We are profiling just some of the Regions associates who make a difference by giving so much to their communities in our Evergreen Volunteers series. We hope these stories will inspire others to reach out and make a difference.
Cristi Ramirez came to Regions to further her career. A friend already worked there and had told her she’d have better opportunities to grow with the move.
Her friend said something else: she’d have more chances to give back to her community in Austin, Texas. That, especially, registered with Ramirez, the manager of the Shoppes at Onion Creek branch. She’s been involved with community organizations since she became a banker, volunteering with organizations such as Junior Achievement and Big Brothers and Sisters, and teaching financial education classes to students.
“I think the thing I’m most proud of is working for a company that says the employee has a voice — and means it,” she said. “I never worked anywhere your voice is so influential. It’s an incredible feeling to know if I believe in something, Regions will get behind me 200 percent.”
That point echoed when Ramirez got involved with the Hispanic Impact Fund, an Austin-based community organization that does … well, about everything: Workforce training, and assistance providing anything from food to diapers to rent during the midst of the pandemic.
I think the thing I’m most proud of is working for a company that says the employee has a voice – and means it. I never worked anywhere your voice is so influential. It’s an incredible feeling to know if I believe in something, Regions will get behind me 200 percent.
Cristi Ramirez, Shoppes at Onion Creek branch manager
“What set the Hispanic Impact Fund apart is how they identify the nonprofits that are making the most impact in low- to moderate-income families,” Ramirez said. “We’ve helped them raise $600,000 and get grants, which they then distribute to other, more niche organizations – usually run by a mom-and-pop crew.”
Ramirez was online for a meeting with the Regions Community Affairs team when she was asked about her community nonprofits that met Regions’ three pillars of strategic community investments: economic and community development, education and workforce readiness, and financial wellness.
“I just mentioned the Hispanic Impact Fund, because they were involved in everything, and I couldn’t believe the interest our Community Affairs team immediately showed,” Ramirez said.
The nonprofit would soon learn just how interested.
Ramirez took a call from Schiela Peña, Regions’ Community Affairs administrator based in Indianapolis, who wanted to provide a rapid-response check to the Hispanic Impact Fund for $10,000, helping the nonprofit respond to rising needs in the middle of the pandemic.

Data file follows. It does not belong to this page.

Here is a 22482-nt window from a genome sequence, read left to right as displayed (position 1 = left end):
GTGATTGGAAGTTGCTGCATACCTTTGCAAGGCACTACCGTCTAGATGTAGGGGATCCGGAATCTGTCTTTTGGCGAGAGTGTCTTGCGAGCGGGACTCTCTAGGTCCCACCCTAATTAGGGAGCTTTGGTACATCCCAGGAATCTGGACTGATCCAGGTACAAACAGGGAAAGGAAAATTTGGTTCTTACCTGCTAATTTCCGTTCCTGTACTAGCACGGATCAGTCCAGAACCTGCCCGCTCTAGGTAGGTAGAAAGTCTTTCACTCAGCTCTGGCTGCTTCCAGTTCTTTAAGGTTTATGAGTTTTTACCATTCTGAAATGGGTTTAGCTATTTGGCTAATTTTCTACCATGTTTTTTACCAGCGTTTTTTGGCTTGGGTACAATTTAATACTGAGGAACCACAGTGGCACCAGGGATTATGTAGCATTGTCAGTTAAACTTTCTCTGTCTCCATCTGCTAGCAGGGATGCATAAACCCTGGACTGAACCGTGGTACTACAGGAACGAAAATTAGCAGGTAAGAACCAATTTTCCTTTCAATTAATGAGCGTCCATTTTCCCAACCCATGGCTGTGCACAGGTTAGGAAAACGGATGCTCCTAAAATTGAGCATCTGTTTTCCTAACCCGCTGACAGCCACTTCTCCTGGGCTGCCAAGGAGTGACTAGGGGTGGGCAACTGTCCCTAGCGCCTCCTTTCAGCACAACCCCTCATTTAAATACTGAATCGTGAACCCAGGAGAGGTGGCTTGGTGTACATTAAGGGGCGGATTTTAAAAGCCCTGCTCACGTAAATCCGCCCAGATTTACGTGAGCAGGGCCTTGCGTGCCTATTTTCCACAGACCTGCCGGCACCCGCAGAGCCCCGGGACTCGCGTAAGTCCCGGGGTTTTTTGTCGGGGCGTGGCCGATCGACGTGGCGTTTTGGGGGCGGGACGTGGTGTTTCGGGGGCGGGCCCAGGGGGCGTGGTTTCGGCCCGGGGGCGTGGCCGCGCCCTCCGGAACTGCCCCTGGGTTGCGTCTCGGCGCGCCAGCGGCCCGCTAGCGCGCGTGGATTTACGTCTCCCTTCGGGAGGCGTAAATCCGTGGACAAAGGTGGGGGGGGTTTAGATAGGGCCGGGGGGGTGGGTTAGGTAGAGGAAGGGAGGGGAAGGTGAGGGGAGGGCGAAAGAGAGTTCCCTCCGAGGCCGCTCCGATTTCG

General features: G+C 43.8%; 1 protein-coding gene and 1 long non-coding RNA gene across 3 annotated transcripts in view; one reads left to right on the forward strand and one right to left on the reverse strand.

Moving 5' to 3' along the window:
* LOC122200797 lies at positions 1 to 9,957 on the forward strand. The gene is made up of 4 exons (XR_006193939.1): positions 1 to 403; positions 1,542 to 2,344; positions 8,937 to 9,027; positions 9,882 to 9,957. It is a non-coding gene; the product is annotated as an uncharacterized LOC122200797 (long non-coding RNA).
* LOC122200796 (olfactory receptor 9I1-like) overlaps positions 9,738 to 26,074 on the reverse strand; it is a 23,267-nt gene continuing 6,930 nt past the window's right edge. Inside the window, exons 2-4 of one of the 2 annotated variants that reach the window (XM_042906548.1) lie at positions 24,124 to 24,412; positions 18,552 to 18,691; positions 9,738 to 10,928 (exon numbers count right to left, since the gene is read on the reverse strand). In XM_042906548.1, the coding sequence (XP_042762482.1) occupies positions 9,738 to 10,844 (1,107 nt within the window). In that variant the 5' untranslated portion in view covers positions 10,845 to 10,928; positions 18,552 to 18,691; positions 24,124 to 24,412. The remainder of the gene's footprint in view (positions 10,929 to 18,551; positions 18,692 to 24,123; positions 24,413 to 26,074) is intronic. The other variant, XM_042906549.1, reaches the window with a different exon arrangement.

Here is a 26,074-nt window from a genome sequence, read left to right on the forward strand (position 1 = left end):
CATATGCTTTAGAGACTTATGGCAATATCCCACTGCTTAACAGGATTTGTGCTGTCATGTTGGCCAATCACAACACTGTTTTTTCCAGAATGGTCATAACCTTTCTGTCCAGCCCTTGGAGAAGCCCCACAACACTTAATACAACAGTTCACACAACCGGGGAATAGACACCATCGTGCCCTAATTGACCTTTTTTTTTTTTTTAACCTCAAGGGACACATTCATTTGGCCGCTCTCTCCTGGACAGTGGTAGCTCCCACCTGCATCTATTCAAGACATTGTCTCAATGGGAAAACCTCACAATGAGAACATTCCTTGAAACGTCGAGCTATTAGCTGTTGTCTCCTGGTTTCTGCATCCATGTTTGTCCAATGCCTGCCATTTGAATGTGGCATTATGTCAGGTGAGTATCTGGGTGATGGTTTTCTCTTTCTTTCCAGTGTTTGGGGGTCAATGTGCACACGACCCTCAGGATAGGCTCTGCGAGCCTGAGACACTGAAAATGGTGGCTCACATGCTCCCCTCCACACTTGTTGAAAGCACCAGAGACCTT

The support from Regions would lead to outpouring across the community.
“The Hispanic Impact Fund was having trouble getting people to give money,” Ramirez said. “Once we cut the check, others started doing the same. They saw how Regions believed in this organization. For our team to believe – and act so quickly – blew me away.”
Ramirez’ experience with the Hispanic Impact Fund led her to other nonprofits in need. And when she learned of VELA, the mission really struck her, personally.
Also based in Austin, VELA works with children with disabilities and their families in a variety of ways.
When her daughter, Mariah, was very young, an illness left her with painful auto immune disorders, including fibromyalgia. With little external assistance on how to navigate, Mariah still managed to soar in school. But when she was accepted at the University of Texas-San Antonio, Ramirez learned that they would have to start from scratch offering proof of her disability.
That meant new applications, a new series of visits with physicians and recovering extensive medical records. In a word, Ramirez said she was “devastated.”
The Ramirez’s would somehow manage, without guidance. Mariah graduated and is now teaching school herself.
The first time I talked to the three of them – Cristi, Kathy and Schiela – was the most thoughtful conversation I’ve ever had with a corporate partner. Cristi not only offers her help,but she connects us with the people at Regions who add value to our programs.
Maria Hernandez, executive director, VELA
Now, in VELA, Cristi saw a nonprofit that provided the exact help she had needed. And she was determined to help them make a difference for the next generation of families. So, she reached out to Maria Hernandez, VELA’s executive director.
“Cristi hit the ground running from the moment we connected,” Hernandez said. “She took the initiative to get introduced to us. She said, ‘I want to take you to lunch because I want to know how I can be engaged.’ I was impressed with her initiative to be involved.”
And once Ramirez felt comfortable, she made more introductions. If there was a way to enhance one of VELA’s programs, Ramirez would find a way.
For a grant on work-force readiness, she brought in Peña, again. For financial education geared to VELA clients in Spanish, she called on Kathy Lovell, Regions’ Disability Services and Outreach manager.
“The first time I talked to the three of them – Cristi, Kathy and Schiela – was the most thoughtful conversation I’ve ever had with a corporate partner,” Hernandez added. “Cristi not only offers her help, but she connects us with the people at Regions who add value to our programs.”
Ramirez’ job is busy and demanding enough. But the pandemic brought a whole new set of problems to navigate for the charities she works closely with.
Yet the problems that COVID has created have also offered unique solutions.
“In a weird way I’ve felt I’ve been able to do more this year than in years past because so much is virtual now,” she said. “And this work, with what everyone has gone though, is even more important because there are many new needs.”